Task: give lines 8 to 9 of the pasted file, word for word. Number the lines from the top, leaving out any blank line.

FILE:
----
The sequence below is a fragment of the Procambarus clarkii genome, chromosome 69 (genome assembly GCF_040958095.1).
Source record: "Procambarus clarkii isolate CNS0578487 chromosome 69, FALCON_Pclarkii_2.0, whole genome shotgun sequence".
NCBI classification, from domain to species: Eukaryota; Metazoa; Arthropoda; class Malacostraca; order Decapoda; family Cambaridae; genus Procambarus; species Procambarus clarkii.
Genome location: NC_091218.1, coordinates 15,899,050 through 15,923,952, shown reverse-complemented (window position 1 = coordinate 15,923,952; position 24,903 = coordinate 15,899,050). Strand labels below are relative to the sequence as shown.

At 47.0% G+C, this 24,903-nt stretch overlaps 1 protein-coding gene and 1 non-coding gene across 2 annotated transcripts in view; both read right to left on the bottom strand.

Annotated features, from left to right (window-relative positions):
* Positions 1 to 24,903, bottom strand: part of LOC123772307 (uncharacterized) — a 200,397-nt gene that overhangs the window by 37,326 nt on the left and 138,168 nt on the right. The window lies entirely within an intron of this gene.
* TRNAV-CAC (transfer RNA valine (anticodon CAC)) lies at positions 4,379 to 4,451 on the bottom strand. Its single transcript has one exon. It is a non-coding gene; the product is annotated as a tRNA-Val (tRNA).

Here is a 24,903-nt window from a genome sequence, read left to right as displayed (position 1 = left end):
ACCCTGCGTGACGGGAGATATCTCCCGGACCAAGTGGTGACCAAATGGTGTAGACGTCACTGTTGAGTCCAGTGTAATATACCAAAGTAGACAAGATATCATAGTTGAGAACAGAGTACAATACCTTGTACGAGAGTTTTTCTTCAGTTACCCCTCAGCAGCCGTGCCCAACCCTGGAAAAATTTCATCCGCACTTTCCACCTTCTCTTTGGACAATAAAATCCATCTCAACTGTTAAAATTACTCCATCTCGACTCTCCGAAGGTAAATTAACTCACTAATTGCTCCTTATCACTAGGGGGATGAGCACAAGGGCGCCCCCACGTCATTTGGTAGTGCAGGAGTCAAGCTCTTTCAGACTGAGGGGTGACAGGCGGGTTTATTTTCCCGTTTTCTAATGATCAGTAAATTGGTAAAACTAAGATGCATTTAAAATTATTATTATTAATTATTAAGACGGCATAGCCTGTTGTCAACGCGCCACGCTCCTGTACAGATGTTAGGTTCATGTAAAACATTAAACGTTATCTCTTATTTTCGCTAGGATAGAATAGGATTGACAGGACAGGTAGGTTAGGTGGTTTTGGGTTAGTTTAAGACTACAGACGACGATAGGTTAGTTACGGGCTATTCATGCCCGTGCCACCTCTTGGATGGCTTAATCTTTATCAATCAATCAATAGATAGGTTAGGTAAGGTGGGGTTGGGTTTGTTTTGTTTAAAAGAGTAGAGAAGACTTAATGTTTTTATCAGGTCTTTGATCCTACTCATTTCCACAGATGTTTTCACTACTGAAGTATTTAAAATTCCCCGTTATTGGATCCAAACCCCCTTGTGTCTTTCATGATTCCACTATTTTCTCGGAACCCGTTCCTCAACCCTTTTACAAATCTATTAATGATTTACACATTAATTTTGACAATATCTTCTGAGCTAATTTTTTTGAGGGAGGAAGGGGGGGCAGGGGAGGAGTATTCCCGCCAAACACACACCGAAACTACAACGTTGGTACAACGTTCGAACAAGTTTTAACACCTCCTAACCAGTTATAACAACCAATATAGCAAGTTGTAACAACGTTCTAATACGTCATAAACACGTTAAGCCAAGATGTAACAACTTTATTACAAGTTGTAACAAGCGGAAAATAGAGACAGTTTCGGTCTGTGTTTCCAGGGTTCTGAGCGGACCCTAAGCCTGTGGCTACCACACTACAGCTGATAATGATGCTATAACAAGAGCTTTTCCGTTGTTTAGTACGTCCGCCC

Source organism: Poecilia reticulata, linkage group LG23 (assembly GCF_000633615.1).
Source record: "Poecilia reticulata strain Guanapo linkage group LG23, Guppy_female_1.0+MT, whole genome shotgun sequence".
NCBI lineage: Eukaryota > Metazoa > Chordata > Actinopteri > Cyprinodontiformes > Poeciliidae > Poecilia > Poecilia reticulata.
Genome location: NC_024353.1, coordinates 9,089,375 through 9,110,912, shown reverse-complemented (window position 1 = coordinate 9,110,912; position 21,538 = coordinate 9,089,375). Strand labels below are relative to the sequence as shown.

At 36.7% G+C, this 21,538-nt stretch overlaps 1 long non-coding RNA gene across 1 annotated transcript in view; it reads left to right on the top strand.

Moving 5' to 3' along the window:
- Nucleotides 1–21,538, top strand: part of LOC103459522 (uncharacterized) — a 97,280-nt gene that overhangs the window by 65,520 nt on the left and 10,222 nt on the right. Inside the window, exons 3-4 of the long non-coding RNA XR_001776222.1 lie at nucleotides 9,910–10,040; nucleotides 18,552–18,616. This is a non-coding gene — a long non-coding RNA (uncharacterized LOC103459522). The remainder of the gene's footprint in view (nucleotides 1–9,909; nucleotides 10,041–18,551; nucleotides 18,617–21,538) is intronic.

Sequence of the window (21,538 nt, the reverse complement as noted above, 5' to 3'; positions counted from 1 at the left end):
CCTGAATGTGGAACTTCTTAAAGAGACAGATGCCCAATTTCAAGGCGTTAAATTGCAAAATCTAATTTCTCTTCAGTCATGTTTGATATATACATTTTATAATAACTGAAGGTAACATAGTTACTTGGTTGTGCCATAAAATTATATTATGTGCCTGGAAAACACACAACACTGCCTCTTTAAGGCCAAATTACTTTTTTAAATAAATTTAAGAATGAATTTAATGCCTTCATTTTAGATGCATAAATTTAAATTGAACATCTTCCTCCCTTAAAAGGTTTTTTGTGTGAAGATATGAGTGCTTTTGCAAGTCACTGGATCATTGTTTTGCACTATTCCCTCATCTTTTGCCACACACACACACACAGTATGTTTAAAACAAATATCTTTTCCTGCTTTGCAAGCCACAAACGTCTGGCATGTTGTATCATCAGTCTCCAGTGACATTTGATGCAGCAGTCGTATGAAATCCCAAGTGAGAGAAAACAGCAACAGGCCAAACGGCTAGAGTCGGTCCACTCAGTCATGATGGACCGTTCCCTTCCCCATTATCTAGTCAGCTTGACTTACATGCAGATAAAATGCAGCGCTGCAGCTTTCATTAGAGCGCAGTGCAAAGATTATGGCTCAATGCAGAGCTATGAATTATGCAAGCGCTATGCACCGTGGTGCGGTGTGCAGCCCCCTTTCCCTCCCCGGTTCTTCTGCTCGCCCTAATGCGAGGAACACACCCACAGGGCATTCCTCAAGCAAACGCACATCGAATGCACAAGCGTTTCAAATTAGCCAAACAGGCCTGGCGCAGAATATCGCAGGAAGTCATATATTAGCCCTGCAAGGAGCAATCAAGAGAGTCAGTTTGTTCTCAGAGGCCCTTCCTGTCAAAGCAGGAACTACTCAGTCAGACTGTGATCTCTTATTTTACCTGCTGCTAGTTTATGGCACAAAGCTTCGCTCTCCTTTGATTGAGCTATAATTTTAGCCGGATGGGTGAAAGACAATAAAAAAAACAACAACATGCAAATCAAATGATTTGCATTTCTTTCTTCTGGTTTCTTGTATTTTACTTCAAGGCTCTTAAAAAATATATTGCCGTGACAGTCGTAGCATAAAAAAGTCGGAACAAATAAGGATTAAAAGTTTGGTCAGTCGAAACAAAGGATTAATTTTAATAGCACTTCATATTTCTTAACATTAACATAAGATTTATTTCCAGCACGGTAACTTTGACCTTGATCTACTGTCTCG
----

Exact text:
* TRNAV-CAC (transfer RNA valine (anticodon CAC)) lies at positions 4,379 to 4,451 on the bottom strand. Its single transcript has one exon. It is a non-coding gene; the product is annotated as a tRNA-Val (tRNA).

Here is a 24,903-nt window from a genome sequence, read left to right as displayed (position 1 = left end):